Minerals 101: What They Are, Why We Need Them & Where To Find Them

You’ve probably heard that fruits and vegetables contain important vitamins and minerals that our bodies need to be healthy. But what’s the difference between these two nutrients? Because vitamins and minerals are often spoken about together, it’s not uncommon for these two nutrients to get mixed up. Although they’re both incredibly important for our health, they’re actually quite different! Vitamins are made by plants and animals, while minerals are found in the earth, soil, rock, and water, and are absorbed by plants and eaten by animals.


Minerals can be categorized into 2 groups: trace minerals (which we need in smaller amounts) and macrominerals (which we need in larger amounts).


Trace minerals:

  • Iron helps transport oxygen from our lungs to the rest of our body. It’s found in foods like meat, eggs, whole grains and some fortified cereals.
  • Manganese is an important part of many metabolic enzymes. Metabolic enzymes are responsible for making our food into useable energy for our bodies. It’s found in beans, nuts, whole grains and leafy greens.
  • Copper works with iron to produce red blood cells. Not to mention, copper helps our bodies absorb more iron. It also contributes to the health of our blood vessels, nerves, bones and immune system. This mineral is found in shellfish (like shrimp, crab and lobster), nuts and seeds, dark chocolate, and leafy greens.
  • Iodine is needed to produce thyroid hormone. Thyroid hormone controls metabolism and how our bodies are able to use food as energy. This hormone is also responsible for your heart rate, digestion, energy levels and mood. Iodine is found in salt labeled “iodized”, tuna, cod, shrimp and dairy products.
  • Zinc is needed for proper immune function, wound healing, and DNA and protein production. It’s found in beef, pork, chicken, legumes and some fortified breakfast cereals.
  • Fluoride helps strengthen our teeth and fights against cavities. Although fluoride is found in tiny amounts in some foods, we mostly get it from our local water supply, toothpaste and mouth wash.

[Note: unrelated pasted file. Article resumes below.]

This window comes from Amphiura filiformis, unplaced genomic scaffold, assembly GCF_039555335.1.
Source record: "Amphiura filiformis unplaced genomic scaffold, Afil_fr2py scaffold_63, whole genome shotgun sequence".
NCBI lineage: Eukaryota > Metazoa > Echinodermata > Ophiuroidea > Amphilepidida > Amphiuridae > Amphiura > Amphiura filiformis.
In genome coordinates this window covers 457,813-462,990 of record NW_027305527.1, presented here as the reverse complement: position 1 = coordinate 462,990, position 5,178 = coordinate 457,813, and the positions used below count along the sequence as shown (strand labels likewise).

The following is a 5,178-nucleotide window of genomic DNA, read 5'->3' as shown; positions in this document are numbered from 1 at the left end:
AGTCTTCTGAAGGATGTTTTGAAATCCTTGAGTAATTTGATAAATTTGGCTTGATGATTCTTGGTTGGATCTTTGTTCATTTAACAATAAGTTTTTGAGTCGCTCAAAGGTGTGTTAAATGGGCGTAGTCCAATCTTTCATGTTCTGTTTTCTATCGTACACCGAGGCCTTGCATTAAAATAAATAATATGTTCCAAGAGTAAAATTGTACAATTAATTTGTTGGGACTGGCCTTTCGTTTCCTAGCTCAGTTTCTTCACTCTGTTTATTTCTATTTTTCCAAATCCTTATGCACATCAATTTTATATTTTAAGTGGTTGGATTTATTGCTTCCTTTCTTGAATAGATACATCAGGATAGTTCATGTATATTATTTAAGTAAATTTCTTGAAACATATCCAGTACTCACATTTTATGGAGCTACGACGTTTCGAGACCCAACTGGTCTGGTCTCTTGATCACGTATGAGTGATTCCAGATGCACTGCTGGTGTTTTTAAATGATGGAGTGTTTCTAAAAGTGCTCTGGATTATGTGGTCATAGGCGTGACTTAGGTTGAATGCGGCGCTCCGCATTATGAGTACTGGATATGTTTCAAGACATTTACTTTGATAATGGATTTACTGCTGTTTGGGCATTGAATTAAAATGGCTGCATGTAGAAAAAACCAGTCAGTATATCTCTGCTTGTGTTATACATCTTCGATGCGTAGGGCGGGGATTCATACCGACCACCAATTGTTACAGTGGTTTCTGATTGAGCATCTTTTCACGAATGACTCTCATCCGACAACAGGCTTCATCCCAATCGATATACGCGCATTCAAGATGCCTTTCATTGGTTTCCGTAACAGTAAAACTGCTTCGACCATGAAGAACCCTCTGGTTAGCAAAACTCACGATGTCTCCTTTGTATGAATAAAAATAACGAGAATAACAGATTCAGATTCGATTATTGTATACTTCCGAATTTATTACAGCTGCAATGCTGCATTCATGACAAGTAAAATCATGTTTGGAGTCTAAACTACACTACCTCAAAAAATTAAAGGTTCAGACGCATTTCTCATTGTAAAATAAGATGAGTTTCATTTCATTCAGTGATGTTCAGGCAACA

• Selenium promotes a strong immune system as well as proper brain function. It’s found in eggs, brown rice, bread, brazil nuts and tuna.



  • Calcium builds strong bones and teeth. Without it, we’re more likely to break or fracture our bones (ouch!). It’s found in dairy products like milk, cheese, and yogurt. It’s also found in leafy greens, seeds and canned salmon.
  • Phosphorus repairs various tissues and cells throughout our bodies, keeps our bones strong and healthy, and helps get rid of waste. It’s found in whole grains, potatoes, meat, dairy products and eggs.
  • Magnesium is a big helper when it comes to protein formation, muscle movement, and converting food into useable energy. Foods like dark chocolate, avocados, nuts, legumes and tofu are all rich in magnesium.
  • Sodium is responsible for balancing the amount of water that is present inside and outside of our cells. It also works to keep our muscles (including our heart!) and nerves working properly. It’s found in lots of different foods (salt, cured meats, packaged foods, some frozen foods, canned foods, etc.), making deficiencies uncommon.
  • Potassium is important for muscle contraction and nerve function. This mineral is found in bananas, tomatoes, potatoes and oranges.
  • Chloride balances the fluid inside and outside of your cells (similar to sodium!). It also works to maintain stable blood pressure. Seaweed, rye, tomatoes, lettuce, celery and olives are all high in chloride.
  • Sulfur helps turn our food into energy and plays a role in making proteins and DNA. It’s found in meat, fish, dried fruit, legumes and eggs.


Now that you know a little more about the importance of minerals and where to find them, how about whipping up a mineral-rich snack or meal for yourself? Here are a few thought starters:

  • yogurt topped with banana slices and nuts (rich in calcium, potassium and copper)
  • whole grain toast topped with avocado and a hard boiled egg (rich in iron, selenium and magnesium)
  • salad made of leafy greens, legumes, tuna, and tomatoes (rich in manganese, sulfur, iodine and potassium)


Your turn! Show us your yummy, mineral-rich creations by clicking the link here!